I pretty much loved Doe. She's a fighter. She says what's on her mind. She's truthful, and she's trying to make decisions that will protect the woman she no longer knows herself to be. I do question her reaction to King. I find it hard to believe she would get turned on in the circumstances she was in.

I did not like King, for the most part. He was a dick for most of the book, with occasional bursts of sweetness that almost seemed to come out of the blue. It almost works with him falling in love with Doe and feeling the need for change after coming out of prison, but I don't think we spent enough time in his head to really know why he changes back and forth like he does. It's kind of like he's two characters--one when we are in his head, and a different one, the dick, when we are in Doe's head. I do get it that some people put on a good front, but I don't know, something was just off for me, a little undeveloped, maybe? Regardless, he was a complex guy, but I just didn't like him. Doesn't mean I didn't like the story.

Preppy was loveable in the way a twelve year old hyperactive boy is adorable, but he also kinda creeped me out, at least in the beginning. I was a little shocked by the arc of his storyline. Again, no spoilers, but after all the fuss in Frazierland about him, I was very surprised.

I did like Bear. He was sweet, loyal, and sexy-cool. I'm interested in reading his story.

I know I am pissed that I didn't realize this was a two part story. It's my own fault for not reading the full blurb. I was invited to Frazierland by a friend and was impressed by the Fandom and bought the book based on the buzz. But there is a helluva cliffhanger and what it is, I didn't buy. It was out of the blue and seemed contrived to me, it didn't add up. I don't like to give spoilers so I won't say what I didn't buy. Maybe it will be all right in the sequel, but as of the ending here, I can only shake my head.

I'd probably really give this 4 stars. I liked it, it drew me in, but I didn't quite love it. I will probably read Tyrant, to find out what the full story is with Doe, and see if King can redeem himself. I will likely read Lawless to get Bear's story.

Oh, and this book could use a good editing. It started out pretty strong, but as the story went on, I got distracted on more than one occasion by wrong word choices and other errors.

Friday, March 25, 2016

Chapter 6 - A True Prince (A Serialized YA Historical Fantasy)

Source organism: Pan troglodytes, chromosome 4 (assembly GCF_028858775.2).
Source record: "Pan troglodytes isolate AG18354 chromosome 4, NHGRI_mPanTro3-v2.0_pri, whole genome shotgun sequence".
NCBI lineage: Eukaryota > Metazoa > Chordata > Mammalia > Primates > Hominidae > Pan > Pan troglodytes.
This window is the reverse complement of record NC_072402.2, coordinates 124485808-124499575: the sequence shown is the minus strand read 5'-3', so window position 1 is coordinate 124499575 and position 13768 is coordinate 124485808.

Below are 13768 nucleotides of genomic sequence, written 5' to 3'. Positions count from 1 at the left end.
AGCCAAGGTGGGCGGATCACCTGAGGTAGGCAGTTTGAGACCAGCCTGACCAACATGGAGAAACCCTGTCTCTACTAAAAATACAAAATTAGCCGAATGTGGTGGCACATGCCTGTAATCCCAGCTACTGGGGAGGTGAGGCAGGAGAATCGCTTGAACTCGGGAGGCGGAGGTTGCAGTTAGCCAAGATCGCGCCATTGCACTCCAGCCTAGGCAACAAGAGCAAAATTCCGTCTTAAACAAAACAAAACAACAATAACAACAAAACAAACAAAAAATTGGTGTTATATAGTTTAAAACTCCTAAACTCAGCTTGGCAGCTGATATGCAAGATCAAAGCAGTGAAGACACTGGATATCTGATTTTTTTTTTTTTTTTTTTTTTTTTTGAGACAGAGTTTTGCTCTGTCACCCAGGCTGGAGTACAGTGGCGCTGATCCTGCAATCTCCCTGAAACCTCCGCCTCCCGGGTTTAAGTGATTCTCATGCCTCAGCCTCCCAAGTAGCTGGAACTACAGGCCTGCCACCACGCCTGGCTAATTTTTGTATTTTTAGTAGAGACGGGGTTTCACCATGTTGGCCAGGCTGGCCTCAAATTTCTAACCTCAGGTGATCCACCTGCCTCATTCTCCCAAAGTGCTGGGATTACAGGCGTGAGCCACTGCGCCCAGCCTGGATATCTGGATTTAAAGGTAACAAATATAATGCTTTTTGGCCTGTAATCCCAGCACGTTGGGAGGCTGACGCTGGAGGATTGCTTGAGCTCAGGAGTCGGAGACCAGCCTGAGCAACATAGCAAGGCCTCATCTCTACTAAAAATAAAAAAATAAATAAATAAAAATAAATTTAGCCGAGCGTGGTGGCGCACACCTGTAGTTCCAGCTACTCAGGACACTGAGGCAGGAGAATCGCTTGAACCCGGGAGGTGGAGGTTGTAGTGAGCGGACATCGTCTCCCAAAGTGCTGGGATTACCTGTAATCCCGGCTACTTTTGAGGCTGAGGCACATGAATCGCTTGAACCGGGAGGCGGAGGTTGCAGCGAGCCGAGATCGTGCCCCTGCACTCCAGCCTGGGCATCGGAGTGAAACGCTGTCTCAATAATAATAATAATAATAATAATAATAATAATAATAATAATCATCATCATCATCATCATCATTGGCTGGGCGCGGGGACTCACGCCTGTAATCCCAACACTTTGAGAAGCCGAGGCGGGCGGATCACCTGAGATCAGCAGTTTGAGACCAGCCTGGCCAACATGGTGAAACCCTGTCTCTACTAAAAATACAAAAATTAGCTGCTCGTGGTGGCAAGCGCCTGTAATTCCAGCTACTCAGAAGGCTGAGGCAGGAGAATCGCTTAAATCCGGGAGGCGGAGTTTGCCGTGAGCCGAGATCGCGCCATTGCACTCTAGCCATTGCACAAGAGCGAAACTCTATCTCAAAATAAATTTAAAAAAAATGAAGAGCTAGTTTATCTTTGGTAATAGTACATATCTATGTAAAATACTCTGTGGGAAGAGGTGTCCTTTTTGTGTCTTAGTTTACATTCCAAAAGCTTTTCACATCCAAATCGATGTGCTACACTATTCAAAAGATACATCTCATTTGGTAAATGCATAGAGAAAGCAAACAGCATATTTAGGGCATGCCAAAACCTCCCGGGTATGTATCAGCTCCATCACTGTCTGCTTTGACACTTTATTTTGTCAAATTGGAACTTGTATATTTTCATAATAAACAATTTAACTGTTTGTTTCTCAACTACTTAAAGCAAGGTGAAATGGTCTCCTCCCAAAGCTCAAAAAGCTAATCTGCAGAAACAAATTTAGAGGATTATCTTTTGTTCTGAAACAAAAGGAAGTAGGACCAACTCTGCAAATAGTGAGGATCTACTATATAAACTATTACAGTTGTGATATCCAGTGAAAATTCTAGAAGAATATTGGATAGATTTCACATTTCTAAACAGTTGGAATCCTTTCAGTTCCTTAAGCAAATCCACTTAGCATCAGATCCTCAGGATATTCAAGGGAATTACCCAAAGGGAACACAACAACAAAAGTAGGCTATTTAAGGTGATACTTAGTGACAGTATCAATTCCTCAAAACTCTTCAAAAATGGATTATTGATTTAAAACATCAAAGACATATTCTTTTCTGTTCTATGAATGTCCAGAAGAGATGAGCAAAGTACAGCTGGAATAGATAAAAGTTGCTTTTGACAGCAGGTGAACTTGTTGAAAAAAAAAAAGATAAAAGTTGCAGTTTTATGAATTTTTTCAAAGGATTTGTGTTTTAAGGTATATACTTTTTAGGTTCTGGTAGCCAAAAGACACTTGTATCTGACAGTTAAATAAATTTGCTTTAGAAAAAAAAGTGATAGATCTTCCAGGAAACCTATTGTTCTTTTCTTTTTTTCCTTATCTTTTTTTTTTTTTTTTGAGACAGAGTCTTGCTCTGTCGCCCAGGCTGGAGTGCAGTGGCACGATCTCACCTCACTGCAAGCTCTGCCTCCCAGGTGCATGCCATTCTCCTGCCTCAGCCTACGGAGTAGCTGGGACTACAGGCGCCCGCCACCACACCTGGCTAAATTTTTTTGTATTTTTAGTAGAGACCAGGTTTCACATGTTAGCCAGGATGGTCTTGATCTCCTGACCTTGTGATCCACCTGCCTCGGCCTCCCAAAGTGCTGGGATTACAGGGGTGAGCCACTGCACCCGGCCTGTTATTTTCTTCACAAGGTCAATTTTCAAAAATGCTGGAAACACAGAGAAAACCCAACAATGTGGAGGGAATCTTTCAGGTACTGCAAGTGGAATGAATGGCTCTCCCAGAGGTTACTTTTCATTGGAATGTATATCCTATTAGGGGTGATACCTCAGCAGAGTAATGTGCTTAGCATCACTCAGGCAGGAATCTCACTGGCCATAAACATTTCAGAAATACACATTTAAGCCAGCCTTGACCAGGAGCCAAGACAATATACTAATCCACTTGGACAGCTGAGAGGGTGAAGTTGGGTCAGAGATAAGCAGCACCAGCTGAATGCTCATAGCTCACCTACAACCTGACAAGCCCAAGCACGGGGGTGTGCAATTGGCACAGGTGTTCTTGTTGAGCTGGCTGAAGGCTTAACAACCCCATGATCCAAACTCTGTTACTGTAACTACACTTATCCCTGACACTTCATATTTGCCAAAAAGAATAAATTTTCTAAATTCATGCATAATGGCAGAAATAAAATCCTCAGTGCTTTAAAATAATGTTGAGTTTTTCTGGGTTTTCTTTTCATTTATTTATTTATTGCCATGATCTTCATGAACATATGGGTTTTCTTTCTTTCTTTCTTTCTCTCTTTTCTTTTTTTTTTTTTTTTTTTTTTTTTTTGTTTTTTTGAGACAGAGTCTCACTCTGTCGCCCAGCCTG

Behind the wall, Edward sighed heavily. This was not what he had expected at all. Aslynn was to have gotten a lecture, or maybe a beating, not this classroom learning about posture. It would have been fun if Aslynn had resisted, but she was going along with it.
He shifted position and his foot kicked the wooden frame of the secret door. He cursed and shut the peephole cover, which snapped closed more loudly than he intended. Panicked, he listened for a moment, hoping the two in the room hadn’t noticed.
“What was that?” the queen asked sharply.
“A rat, in the wall.” Aslynn’s voice was calm. Edward suspected she knew who had made the noise, but he was glad for her silence. It would not do to be caught here, now.
“Come on,” Edward whispered, turning around only to find Katrona gone. In haste, he picked up the candle lantern and hurried back to the playroom.        
Sebastian straightened from cleaning stalls when he heard the king call his name. He pushed the apple cart out of the way and stepped out into the aisle, brushing loose straw and dust from his trousers and sleeves. “I’m here, Majesty.”
“Ah, Sebastian,” King Isaiah said, approaching him.
Sebastian noted he was dressed to ride, and set aside his pitchfork. “Nomad is still turned out, sire. I’ll go catch him for you.”
“In a moment, my boy.” Artemis bounded up and nuzzled her great head under the king’s hand, begging shamelessly for attention. The king laughed and obliged her. “How is Artemis’ training coming?”
“Artemis, sit,” Sebastian ordered. The mastiff dropped obediently to her haunches, though she still wiggled like she was ready to go in ten directions at once. “Most of her mistakes are from youthful excess, sire, but she has the makings of a fine war dog. At least that’s what Master Jabari says.”
“She’s improved greatly since last I saw you work with her. There could be a future for you in training my dogs.”
“Thank you, Majesty. I’d like that.”
The king reached out and ruffled the boy’s short hair. “By the way, I do remember that yesterday makes it fifteen years since I found you in the sea.”
“Yes, sire.”
“I want you to know I have not once regretted that day. It would please me if you accepted this.” The king slipped his hunting knife and its sheath from his belt.
“Oh, Majesty,” Sebastian said, reverently taking the gift. “Thank you. I will wear it with honor.”
King Isaiah smiled. “Come, let’s find that horse of mine.” As they turned together and headed for the pasture, the king dropped his arm across Sebastian’s shoulders.
As a lowly stable boy, Sebastian knew he should feel uncomfortable at such a gesture coming from a king, but he never did. King Isaiah had always taken an interest in him, and the king was generous with his praise and attention.